“Sally’s recent actions and behavior seem dichotomous to building a free and open community. I feel that one of the great attributes of WAPF chapters, is the sense of community, the feeling of charity, the feeling of open exchange of dialogue and ideas, without borders, and without reservations or bigotry.
“With the recent series of events, I feel like the WAPF is moving away from its roots of community-orientation. Through Sally’s actions, language and behavior, I have lost a sense of interest and connection to the organization, and I suspect others have as well.
“In my opinion, it appears that Sally’s behavior is self-serving, and doesn’t necessarily reflect the greater good of the community chapters who represent the WAPF. I find this deeply concerning, primarily because the WAPF has done an amazing amount of good in our world, and self-serving actions by its leaders will jeopardize the reputation of all of the WAPF chapters.
“Charitable community events, such as our potlucks, are selfless. We don’t host them for self-serving interests. I do them (and I hope I can speak for Jean as well) to freely offer my time to the greater community, so that there is more consciousness and awareness about nourishing foods, and healthy living. My hope is that the WAPF will be more sensitive to how its actions reflect negatively on its chapters.
“I am disappointed that Sally felt it necessary to remove the Santa Cruz chapter. By doing so, she has potentially dismantled a community that not only promoted her organization, but also promoted the importance of whole food nutrition, shared in monthly meals, and in selfless community gathering. I don’t suspect she has considered these factors when making her decision.”
I’d like to acknowledge at this point a comment Laurie made following my previous post, questioning my motives and those of others critical of WAPF. “This insistence on keeping the complaining front and center suggests that the real imperative here is to attempt to destroy WAPF so that you don’t have to keep working so hard to build an equivalent organization in its stead. Your problem is that WAPF has a long history of integrity so now you continue the strategy of divide and conquer by re-hashing what you have already stated and with which arguments you did not prevail.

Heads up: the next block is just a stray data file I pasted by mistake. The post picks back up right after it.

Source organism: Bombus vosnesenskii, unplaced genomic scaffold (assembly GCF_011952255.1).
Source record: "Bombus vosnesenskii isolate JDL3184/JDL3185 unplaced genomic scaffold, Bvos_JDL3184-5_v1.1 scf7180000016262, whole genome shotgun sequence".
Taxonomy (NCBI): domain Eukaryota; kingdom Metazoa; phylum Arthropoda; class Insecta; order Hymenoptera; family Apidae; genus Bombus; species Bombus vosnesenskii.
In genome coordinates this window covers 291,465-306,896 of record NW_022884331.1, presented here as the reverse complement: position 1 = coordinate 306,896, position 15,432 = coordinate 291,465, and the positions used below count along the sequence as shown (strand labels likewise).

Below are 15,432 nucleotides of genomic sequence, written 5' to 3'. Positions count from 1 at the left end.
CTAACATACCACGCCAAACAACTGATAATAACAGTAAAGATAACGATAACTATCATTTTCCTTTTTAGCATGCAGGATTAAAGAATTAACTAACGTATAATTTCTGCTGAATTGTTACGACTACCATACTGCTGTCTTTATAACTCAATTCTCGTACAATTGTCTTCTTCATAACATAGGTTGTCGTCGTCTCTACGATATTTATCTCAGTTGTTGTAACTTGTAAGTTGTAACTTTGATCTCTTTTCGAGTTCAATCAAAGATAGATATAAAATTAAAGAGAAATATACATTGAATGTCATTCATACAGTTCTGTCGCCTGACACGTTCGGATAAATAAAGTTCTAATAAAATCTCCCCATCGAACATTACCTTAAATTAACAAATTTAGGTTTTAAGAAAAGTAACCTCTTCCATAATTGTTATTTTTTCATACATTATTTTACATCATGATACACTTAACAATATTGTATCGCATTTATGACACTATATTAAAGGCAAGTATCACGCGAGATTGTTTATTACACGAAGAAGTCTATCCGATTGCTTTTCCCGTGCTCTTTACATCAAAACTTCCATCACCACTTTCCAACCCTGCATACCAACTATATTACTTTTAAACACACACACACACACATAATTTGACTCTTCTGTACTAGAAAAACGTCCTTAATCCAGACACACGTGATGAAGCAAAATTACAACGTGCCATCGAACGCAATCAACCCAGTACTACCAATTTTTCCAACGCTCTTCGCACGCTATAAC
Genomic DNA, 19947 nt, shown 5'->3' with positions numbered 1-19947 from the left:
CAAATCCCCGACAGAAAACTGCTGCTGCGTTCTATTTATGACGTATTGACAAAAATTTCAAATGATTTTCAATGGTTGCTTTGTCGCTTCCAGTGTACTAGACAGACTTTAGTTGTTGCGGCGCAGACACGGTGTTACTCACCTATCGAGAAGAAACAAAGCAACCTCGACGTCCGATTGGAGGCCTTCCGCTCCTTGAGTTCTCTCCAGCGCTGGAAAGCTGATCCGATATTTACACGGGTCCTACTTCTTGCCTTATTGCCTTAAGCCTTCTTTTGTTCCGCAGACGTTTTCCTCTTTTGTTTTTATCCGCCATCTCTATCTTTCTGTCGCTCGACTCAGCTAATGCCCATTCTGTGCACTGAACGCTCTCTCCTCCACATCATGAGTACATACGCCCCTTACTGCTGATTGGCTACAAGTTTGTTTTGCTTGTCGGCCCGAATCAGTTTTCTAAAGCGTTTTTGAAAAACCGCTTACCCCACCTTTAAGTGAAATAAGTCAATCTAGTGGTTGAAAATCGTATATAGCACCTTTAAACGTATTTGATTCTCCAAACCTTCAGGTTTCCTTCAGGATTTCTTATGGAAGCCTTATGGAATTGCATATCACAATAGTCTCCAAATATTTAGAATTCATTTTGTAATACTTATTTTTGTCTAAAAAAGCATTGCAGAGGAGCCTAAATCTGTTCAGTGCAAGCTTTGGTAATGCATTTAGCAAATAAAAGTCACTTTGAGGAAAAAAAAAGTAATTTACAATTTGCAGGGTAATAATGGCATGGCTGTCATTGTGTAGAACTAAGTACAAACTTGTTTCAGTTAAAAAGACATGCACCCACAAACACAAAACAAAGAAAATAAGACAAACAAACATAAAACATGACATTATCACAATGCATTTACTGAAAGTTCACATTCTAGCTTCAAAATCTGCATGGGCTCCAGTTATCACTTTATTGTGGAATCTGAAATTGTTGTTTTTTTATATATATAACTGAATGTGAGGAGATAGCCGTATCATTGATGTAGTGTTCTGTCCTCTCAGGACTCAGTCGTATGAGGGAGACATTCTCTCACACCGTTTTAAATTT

“Now you are resorting to ad hominen attacks and character assassinations which reads like poor sports at best, and as a sneak attack by divide and conquer, Codex Alimentarius sponsors at worst.
“WAPF had a right to remove a board member who, in their collective judgement, did not have the best interests of the WAPF at heart.”
I agree that Sally Fallon Morell has the right to run the organization the way she wants, and if she wants to shun those who disagree with her, that is her right as the queen of the tribe. I can see where some might think that my purpose here is to somehow tear down and destroy WAPF.
That is not my intent, though. I’ve been a big WAPF supporter because of its backing of small farms, local food, and a shift in dietary and nutritional priorities. I don’t belong to many food-related organizations, but I have been a long-time member of WAPF, and I’ve attended a number of its conferences, as well as spoken at some. I’ve had no desire to form another organization—starting nonprofit or advocacy organizations isn’t something I’ve ever done, or aspired to.
I’ve been writing about this current controversy because of my concern about the safety of Green Pasture fermented cod liver oil and WAPF’s ongoing endorsement of it, and as part of my long-term chronicling of food rights activities. WAPF has been a major player in that struggle, and its actions on Green Pasture and fermented cod liver oil relate to that struggle, albeit in a negative way.
I really wanted the previous post I did about WAPF’s “shame” to be my last on this subject. But then I learned about this latest episode with the Santa Cruz chapter. I don’t get pleasure from writing about the pain coming out of this ongoing infighting within the food movement.
Shunning is an ancient tradition, just like many of the foods and recipes WAPF advocates. Will Sally Fallon Morell’s shunning campaign intimidate other chapter leaders and members to toe the line, to refuse to inform their members about what’s posted on this blog and elsewhere about the FCLO controversy? That is the purpose of shunning, after all—to scare the rest of the tribe from deviating from tribal edicts.